Chris Pendergast, the teacher from Northport School District and Miller Place resident, who brought attention to amyotrophic lateral sclerosis (ALS) after being diagnosed with the disease 28 years ago, died today at his home.
He was diagnosed in October 1993 and a few years later he started his charity, ALS Ride For Life, to raise money for treatment of patients and research into a cure for ALS, also known as Lou Gehrig’s Disease.
Pendergast brought attention to the plight of ALS patients with his first Ride For Life event in 1998. He traveled from Yankee Stadium to Washington DC in his wheelchair, a trip that took him 15 days. Since then, every year in May during ALS Awareness Month, ALS patients ride their power wheelchairs along the highways across Long Island to Manhattan.
The Neuromuscular Disease and ALS Center at Stony Brook Hospital was named after Pendergast in 2011. The unit is an ALS Association Certified Center, meaning that The ALS Association has ensured that the center adheres to strict guidelines of specialized care, based on best practices.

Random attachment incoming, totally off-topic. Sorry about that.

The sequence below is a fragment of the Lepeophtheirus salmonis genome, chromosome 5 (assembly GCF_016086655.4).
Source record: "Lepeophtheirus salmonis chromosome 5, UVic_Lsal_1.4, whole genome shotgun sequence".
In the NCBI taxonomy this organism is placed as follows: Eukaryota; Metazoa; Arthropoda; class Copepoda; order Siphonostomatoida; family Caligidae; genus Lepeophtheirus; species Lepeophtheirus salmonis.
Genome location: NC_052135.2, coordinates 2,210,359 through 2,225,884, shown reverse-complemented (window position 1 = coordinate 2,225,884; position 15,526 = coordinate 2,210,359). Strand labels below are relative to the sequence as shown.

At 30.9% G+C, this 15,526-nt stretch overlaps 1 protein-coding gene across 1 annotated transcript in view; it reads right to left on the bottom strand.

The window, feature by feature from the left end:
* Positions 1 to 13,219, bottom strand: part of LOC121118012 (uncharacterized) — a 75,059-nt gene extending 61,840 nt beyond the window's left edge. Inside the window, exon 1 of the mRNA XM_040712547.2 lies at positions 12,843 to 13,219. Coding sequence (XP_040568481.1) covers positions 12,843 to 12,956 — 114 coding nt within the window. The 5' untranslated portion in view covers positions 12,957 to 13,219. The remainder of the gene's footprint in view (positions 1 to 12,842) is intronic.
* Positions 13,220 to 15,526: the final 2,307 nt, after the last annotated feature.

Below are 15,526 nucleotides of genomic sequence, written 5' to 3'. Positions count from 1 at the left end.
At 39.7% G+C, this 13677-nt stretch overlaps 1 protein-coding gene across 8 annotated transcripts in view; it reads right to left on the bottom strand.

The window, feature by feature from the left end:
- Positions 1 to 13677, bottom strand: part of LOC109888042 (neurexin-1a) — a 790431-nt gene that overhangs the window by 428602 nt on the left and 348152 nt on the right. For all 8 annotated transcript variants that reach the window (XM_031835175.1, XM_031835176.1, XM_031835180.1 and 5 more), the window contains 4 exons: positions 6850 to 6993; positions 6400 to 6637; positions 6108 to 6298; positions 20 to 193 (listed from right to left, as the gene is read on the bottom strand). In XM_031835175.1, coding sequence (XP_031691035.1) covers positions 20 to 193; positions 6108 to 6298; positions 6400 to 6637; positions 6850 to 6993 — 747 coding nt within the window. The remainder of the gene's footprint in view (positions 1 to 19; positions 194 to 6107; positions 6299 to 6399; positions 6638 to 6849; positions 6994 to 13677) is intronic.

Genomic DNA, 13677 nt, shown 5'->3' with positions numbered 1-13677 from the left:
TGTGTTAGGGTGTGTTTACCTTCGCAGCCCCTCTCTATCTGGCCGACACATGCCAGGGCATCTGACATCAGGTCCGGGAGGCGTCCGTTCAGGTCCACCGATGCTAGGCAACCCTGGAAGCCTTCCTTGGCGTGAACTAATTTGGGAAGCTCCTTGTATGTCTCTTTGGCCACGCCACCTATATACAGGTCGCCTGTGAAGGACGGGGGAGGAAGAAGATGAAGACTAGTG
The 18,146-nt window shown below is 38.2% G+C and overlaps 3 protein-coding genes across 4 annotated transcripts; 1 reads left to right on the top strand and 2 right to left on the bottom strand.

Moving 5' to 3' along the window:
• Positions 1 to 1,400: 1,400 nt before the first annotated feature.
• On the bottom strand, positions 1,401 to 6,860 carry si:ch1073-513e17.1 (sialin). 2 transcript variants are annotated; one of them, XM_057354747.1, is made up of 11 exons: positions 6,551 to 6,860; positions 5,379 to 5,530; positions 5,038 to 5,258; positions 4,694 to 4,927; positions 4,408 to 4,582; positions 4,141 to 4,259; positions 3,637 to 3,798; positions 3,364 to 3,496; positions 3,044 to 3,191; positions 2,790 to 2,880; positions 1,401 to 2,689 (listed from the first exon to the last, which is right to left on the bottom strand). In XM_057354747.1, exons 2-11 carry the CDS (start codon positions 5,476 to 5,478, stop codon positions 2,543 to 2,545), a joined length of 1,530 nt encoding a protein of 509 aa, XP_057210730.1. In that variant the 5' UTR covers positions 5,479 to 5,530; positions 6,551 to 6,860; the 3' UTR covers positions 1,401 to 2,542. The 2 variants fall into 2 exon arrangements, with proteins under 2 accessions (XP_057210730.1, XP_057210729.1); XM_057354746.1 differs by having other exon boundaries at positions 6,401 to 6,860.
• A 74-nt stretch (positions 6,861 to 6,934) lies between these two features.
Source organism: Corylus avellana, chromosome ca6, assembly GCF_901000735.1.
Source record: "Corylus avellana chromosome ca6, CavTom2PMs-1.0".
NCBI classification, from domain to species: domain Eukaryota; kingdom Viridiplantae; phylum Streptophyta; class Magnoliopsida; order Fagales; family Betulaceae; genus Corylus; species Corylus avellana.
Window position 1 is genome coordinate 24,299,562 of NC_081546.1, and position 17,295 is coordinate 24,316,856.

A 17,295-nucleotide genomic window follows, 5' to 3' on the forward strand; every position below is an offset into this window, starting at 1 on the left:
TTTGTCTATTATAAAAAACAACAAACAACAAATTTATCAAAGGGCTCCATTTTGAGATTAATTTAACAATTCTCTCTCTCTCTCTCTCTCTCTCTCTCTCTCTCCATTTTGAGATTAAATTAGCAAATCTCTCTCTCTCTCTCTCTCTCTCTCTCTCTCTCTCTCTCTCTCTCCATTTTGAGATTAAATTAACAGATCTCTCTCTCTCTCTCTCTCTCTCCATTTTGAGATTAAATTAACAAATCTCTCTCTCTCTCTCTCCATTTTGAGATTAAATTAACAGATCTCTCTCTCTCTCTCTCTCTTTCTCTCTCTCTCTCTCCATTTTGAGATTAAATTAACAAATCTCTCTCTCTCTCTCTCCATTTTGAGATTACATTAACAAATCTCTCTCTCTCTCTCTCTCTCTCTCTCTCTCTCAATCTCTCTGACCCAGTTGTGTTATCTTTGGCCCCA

Awareness for the disease exploded in 2014 with the ALS Ice Bucket Challenge viral phenomenon that gripped the world and brought Lou Gehrigh’s Disease to the forefront. Incredibly, the campaign helped The ALS Association raise over $114 million for research and care.
Pendergast is also an author. He penned a memoir in 2019 about his experiences titled "Blink Spoken Here."
On Monday, Pendergast began home Hospice care and he died on Wednesday.
“The Ride family is heartbroken to let you know that our Founder and President Christopher Pendergast has recently begun home hospice care,” The ALS Ride For Life wrote on their Facebook page. “Please keep Chris and his family in your thoughts and prayers.”
In reflecting on the disease and his part in raising awareness and funds, Pendergast wrote about his feelings for the Port Times Record, a local newspaper.
“Along the road with ALS, I witnessed amazing things and met incredible people,” he said. “I was able to participate in wonderful experiences which otherwise would not have happened.”